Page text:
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Meta‐analysis of peak wall stress in ruptured, symptomatic and intact abdominal aortic aneurysms. BJS 2014; 101: 1350-1357.

Published: 11th August 2014

Authors: S. Khosla, D. R. Morris, J. V. Moxon, P. J. Walker, T. C. Gasser, J. Golledge et al.


Abdominal aortic aneurysm (AAA) is an important cause of sudden death; however, there are currently incomplete means to predict the risk of AAA rupture. AAA peak wall stress (PWS) can be estimated using finite element analysis (FEA) methods from computed tomography (CT) scans. The question is whether AAA PWS can predict AAA rupture. The aim of this systematic review was to compare PWS in patients with ruptured and intact AAA.


The MEDLINE database was searched on 25 May 2013. Case–control studies assessing PWS in asymptomatic intact, and acutely symptomatic or ruptured AAA from CT scans using FEA were included. Data were extracted independently. A random‐effects model was used to calculate standard mean differences (SMDs) for PWS measurements.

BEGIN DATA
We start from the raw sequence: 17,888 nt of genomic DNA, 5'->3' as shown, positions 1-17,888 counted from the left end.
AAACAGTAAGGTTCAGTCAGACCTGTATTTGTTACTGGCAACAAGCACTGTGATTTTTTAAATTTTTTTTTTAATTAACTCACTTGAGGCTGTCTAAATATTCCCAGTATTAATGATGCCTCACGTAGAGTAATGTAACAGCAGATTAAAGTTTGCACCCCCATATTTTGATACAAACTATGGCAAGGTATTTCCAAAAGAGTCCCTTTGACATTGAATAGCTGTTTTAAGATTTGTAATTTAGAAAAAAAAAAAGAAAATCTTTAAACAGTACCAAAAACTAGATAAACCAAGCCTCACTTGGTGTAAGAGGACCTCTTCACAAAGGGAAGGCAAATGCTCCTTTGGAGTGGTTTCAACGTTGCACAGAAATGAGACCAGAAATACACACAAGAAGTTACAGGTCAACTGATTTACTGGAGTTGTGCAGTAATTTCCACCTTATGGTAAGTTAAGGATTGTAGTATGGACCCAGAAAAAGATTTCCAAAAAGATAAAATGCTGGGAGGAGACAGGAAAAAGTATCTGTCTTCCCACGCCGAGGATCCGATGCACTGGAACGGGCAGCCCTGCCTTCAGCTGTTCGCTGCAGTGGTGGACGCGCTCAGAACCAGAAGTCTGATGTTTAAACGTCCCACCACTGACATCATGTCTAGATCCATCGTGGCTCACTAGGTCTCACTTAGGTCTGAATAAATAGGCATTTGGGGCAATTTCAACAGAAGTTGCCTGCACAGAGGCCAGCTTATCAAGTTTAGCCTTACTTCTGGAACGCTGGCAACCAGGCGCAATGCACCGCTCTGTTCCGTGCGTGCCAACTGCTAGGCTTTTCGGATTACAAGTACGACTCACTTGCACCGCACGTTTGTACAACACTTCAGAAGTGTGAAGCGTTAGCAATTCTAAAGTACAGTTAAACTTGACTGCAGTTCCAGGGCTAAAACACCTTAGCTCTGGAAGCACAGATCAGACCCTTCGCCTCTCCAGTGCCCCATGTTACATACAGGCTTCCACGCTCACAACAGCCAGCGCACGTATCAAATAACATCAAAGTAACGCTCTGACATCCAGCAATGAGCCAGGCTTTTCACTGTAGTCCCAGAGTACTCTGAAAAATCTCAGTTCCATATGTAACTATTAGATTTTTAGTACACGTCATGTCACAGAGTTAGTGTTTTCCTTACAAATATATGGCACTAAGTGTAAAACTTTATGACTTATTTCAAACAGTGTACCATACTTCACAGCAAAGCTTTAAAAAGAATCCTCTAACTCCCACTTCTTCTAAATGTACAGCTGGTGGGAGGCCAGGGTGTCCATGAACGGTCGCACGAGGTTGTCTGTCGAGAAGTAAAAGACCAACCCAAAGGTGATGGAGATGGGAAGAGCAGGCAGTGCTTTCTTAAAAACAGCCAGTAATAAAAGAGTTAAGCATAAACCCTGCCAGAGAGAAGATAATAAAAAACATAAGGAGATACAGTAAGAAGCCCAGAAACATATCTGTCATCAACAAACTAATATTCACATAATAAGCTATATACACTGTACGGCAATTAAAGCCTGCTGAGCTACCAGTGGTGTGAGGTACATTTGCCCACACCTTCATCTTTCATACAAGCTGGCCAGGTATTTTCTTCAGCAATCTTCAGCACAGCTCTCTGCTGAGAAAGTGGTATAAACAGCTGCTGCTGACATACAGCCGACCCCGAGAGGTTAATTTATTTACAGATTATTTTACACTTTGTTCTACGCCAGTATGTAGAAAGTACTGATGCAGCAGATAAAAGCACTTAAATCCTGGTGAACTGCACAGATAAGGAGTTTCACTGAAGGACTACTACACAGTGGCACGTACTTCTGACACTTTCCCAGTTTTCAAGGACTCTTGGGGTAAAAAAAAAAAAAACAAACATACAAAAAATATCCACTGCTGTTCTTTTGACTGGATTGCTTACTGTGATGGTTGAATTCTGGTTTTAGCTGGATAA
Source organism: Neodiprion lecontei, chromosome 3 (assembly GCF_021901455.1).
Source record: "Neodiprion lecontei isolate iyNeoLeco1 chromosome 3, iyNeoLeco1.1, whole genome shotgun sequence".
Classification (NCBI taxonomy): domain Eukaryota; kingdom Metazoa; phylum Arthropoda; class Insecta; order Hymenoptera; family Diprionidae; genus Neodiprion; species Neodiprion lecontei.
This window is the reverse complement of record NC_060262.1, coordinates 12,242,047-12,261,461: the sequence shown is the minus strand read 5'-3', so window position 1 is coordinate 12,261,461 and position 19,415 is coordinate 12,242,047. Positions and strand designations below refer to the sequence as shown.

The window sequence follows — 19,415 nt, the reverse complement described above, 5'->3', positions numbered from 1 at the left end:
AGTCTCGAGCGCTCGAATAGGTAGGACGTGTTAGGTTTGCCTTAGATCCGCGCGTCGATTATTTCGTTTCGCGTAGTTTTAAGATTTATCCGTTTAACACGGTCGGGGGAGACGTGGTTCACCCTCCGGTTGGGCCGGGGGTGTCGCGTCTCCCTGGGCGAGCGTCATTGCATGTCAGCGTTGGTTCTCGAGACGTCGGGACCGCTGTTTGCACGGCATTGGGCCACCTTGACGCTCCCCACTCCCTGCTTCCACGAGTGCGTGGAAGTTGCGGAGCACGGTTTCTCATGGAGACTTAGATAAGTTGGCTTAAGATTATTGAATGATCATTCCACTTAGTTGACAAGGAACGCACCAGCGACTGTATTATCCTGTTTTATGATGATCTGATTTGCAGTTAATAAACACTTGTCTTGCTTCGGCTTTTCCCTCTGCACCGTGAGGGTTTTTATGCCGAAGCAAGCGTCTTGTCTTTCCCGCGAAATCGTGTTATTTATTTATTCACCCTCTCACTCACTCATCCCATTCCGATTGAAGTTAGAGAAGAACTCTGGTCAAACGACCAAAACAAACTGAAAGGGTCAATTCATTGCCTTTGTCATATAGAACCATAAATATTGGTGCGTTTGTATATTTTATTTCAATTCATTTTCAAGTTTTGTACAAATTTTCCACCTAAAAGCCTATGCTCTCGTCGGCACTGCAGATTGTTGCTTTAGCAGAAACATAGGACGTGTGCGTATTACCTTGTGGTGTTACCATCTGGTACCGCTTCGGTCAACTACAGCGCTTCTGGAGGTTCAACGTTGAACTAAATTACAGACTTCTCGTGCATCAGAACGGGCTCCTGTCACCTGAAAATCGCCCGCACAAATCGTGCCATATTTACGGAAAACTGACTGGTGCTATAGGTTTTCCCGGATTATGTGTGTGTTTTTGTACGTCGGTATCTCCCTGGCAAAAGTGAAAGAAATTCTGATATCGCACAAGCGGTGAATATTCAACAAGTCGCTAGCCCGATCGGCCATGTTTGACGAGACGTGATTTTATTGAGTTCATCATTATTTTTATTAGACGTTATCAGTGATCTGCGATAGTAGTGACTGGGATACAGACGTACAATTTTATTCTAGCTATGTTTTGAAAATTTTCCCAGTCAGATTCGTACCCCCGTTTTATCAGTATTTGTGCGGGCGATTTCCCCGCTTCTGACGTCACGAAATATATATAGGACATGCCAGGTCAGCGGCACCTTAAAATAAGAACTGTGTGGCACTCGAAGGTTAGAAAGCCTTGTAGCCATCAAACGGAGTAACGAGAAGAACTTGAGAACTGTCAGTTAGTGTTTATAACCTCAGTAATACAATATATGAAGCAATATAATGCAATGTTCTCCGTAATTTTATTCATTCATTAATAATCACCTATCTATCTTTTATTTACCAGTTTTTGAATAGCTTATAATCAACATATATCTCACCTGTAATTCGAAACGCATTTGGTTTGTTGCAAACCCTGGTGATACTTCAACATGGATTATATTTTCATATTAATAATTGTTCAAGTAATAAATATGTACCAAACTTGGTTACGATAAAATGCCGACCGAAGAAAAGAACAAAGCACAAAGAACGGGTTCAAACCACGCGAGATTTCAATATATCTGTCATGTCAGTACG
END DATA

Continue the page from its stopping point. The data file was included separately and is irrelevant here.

Nine studies assessing 348 individuals were identified and used in the meta‐analysis. Results from 204 asymptomatic intact and 144 symptomatic or ruptured AAAs showed that PWS was significantly greater in the symptomatic/ ruptured AAAs compared with the asymptomatic intact AAAs (SMD 0·95, 95 per cent confidence interval 0·71 to 1·18; P < 0·001). The findings remained significant after adjustment for mean systolic blood pressure, standardized at 120 mmHg (SMD 0·68, 0·39 to 0·96; P < 0·001). Minimal heterogeneity between studies was noted (I2 = 0 per cent).


This study suggests that PWS is greater in symptomatic or ruptured AAA than in asymptomatic intact AAA.

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